For the very first time, New Belgium Brewery moves its signature celebration of bikes and beer to Huntington Bank Pavilion at Northerly Island. With the expanded venue comes an even bigger headliner: hip-hop outfit and Tonight Show house band the Roots. You can also expect to see an eclectic mix of circus performers, vaudeville acts, magicians and comedians roaming through the beer-soaked festivities. We'll miss the traditional bike parade through Logan Square (it's not happening this year) but at least a portion of proceeds from the event will benefit local non-profit West Town Bikes.
There are a few things you can expect to see at Pitchfork Music Festival each summer—a guy with a beard in short shorts; the summer collection from Urban Outfitters; and, most importantly, the hottest new bands in indie, hip-hop and the underground. This year, dance rockers LCD Soundsystem, R&B singer-songwriter (and Beyoncé's sister) Solange and hip-hop legends A Tribe Called Quest headline the fest. As ususal, it all takes place at Union Park from July 14 to 16, 2017.
Chicago's heavy metal and modern rock music festival is back for a second round of mosh pits, returning to Toyota Park in Bridgeview. This year, headliners include face-painted rockers KISS, nu-metal stalwarts Korn and mumbling heavy metal icon Ozzy Osbourne. Attendees will also be able to enjoy a craft beer tent (serving Iron Maiden's Trooper Beer, naturally) and vendors serving "gourmet man food," which is very similar to the fare you'll find at any other music festival.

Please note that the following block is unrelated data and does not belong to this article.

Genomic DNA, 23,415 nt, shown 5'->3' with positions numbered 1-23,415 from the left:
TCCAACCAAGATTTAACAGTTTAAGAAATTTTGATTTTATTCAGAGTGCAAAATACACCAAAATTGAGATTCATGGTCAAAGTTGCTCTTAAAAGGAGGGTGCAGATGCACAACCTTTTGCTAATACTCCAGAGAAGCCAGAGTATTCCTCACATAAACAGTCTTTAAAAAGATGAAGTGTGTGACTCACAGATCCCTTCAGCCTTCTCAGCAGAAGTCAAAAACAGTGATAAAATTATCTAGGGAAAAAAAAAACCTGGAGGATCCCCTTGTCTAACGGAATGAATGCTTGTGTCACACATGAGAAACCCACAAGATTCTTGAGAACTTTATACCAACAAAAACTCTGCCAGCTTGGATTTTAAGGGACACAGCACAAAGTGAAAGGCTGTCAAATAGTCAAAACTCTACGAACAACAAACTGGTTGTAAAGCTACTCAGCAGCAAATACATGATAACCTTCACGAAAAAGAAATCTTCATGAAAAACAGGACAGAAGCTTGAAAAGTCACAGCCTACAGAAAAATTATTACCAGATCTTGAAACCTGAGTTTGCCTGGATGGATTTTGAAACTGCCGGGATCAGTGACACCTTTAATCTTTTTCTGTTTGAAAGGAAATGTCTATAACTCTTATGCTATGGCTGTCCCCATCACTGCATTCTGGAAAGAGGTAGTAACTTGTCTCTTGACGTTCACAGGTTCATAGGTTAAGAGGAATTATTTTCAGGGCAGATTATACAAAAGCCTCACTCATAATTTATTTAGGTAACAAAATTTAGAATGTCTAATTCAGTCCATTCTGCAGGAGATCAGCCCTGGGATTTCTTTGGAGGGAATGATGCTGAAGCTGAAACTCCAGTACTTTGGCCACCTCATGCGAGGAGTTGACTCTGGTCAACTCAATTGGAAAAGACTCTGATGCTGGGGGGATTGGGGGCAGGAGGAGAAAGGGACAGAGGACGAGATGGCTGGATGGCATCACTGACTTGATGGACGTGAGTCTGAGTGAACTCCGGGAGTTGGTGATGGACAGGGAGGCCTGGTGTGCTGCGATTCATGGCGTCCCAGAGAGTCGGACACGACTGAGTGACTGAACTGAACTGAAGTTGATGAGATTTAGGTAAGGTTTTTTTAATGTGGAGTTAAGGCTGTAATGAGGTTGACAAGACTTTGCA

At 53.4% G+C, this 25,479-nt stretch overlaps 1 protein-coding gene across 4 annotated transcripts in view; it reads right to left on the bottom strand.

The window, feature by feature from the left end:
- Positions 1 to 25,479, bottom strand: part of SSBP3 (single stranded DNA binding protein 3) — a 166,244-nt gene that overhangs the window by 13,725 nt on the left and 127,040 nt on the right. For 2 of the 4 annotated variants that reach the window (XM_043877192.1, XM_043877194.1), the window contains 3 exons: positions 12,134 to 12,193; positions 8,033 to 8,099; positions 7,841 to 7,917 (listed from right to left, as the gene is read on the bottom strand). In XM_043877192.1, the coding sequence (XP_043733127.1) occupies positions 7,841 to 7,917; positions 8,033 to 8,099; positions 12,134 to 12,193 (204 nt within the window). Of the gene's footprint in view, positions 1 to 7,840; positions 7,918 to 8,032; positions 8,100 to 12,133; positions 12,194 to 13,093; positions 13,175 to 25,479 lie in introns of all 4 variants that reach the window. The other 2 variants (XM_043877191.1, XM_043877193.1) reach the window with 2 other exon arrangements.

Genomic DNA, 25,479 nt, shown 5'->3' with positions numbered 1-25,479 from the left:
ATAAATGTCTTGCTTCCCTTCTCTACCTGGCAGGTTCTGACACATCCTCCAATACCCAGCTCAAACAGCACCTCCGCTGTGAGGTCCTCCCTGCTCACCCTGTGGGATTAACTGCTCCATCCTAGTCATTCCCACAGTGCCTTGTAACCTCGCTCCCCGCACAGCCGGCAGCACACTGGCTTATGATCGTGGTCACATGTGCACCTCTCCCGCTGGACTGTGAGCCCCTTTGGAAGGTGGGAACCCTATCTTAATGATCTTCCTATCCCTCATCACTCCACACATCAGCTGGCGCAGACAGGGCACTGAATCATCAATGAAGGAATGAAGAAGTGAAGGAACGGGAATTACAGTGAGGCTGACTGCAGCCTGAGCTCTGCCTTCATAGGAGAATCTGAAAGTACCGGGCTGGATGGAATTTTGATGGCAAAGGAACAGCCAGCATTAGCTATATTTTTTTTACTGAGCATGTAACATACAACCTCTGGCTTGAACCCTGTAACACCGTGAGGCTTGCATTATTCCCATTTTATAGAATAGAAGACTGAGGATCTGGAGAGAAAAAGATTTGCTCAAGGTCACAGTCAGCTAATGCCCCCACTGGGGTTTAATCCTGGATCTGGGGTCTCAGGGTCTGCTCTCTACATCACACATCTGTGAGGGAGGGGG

It's back! The 13th edition of Lollapalooza will return to Grant Park from August 3 to 6, 2017, and you'll be able to enjoy four whole days of bands, heat and huge crowds near some of Chicago's best attractions. There's usually something for everyone, including plenty of opportunities to dance your ass off at Perry's Stage and after-parties at local rock music venues.
Chicago is known for its blues musicians, but these days it's more of a jazz city. The annual Chicago Jazz Festival celebrates contemporary improvisers and legendary players with four days of concerts at the Chicago Cultural Center and Millennium Park. If you don't have Labor Day weekend plans, why not go see some musicians showing off their improvisational prowess?
Ah, Labor Day, the end of summer. Accordingly, North Coast Music Festival bills itself as "Summer's Last Stand." (Though its not exactly the final fest of the season.) North Coast delivers a diverse bill that includes headlines like Gucci Mane, Ween, Damien "Jr. Gong" Marley and a collaborative set from Deadmau5 and Eric Prydz. Not a bad way to spend your final three-day weekend of the summer.
Marking the end of the summer music festival season, Riot Fest always takes us into autumn on a high note. When the festival returns to Douglas Park from September 15–17, look forward tomore carnival rides, a bigger circus sideshow and the long-awaited reunion of ‘90s punks Jawbreaker. Nine Inch Nails, Queens of the Stone Age, Wu-Tang Clan, New Order and a long list of other great acts should make it a weekend to remember.